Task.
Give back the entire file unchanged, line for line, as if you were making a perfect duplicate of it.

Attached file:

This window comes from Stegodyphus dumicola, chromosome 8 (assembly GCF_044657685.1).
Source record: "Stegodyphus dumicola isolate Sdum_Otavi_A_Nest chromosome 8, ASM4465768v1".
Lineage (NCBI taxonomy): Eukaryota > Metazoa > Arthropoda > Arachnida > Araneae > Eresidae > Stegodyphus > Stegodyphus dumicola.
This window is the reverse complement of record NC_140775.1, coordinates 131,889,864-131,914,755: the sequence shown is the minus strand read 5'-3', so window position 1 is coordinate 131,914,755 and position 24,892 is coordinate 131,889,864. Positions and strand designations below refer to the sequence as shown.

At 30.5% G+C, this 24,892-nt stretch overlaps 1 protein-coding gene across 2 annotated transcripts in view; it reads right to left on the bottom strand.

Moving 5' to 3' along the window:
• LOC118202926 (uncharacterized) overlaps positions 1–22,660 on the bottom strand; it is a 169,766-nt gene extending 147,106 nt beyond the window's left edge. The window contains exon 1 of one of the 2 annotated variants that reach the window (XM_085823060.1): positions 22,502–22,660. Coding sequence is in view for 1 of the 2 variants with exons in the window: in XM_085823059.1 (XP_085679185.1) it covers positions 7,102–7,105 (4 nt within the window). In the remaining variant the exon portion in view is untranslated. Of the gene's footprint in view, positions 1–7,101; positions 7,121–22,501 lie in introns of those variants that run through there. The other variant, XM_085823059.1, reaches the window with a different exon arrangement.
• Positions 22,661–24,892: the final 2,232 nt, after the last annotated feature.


This window comes from Stegodyphus dumicola, chromosome 8 (assembly GCF_044657685.1).
Source record: "Stegodyphus dumicola isolate Sdum_Otavi_A_Nest chromosome 8, ASM4465768v1".
Lineage (NCBI taxonomy): Eukaryota > Metazoa > Arthropoda > Arachnida > Araneae > Eresidae > Stegodyphus > Stegodyphus dumicola.
This window is the reverse complement of record NC_140775.1, coordinates 131,889,864-131,914,755: the sequence shown is the minus strand read 5'-3', so window position 1 is coordinate 131,914,755 and position 24,892 is coordinate 131,889,864. Positions and strand designations below refer to the sequence as shown.

At 30.5% G+C, this 24,892-nt stretch overlaps 1 protein-coding gene across 2 annotated transcripts in view; it reads right to left on the bottom strand.

Moving 5' to 3' along the window:
• LOC118202926 (uncharacterized) overlaps positions 1–22,660 on the bottom strand; it is a 169,766-nt gene extending 147,106 nt beyond the window's left edge. The window contains exon 1 of one of the 2 annotated variants that reach the window (XM_085823060.1): positions 22,502–22,660. Coding sequence is in view for 1 of the 2 variants with exons in the window: in XM_085823059.1 (XP_085679185.1) it covers positions 7,102–7,105 (4 nt within the window). In the remaining variant the exon portion in view is untranslated. Of the gene's footprint in view, positions 1–7,101; positions 7,121–22,501 lie in introns of those variants that run through there. The other variant, XM_085823059.1, reaches the window with a different exon arrangement.
• Positions 22,661–24,892: the final 2,232 nt, after the last annotated feature.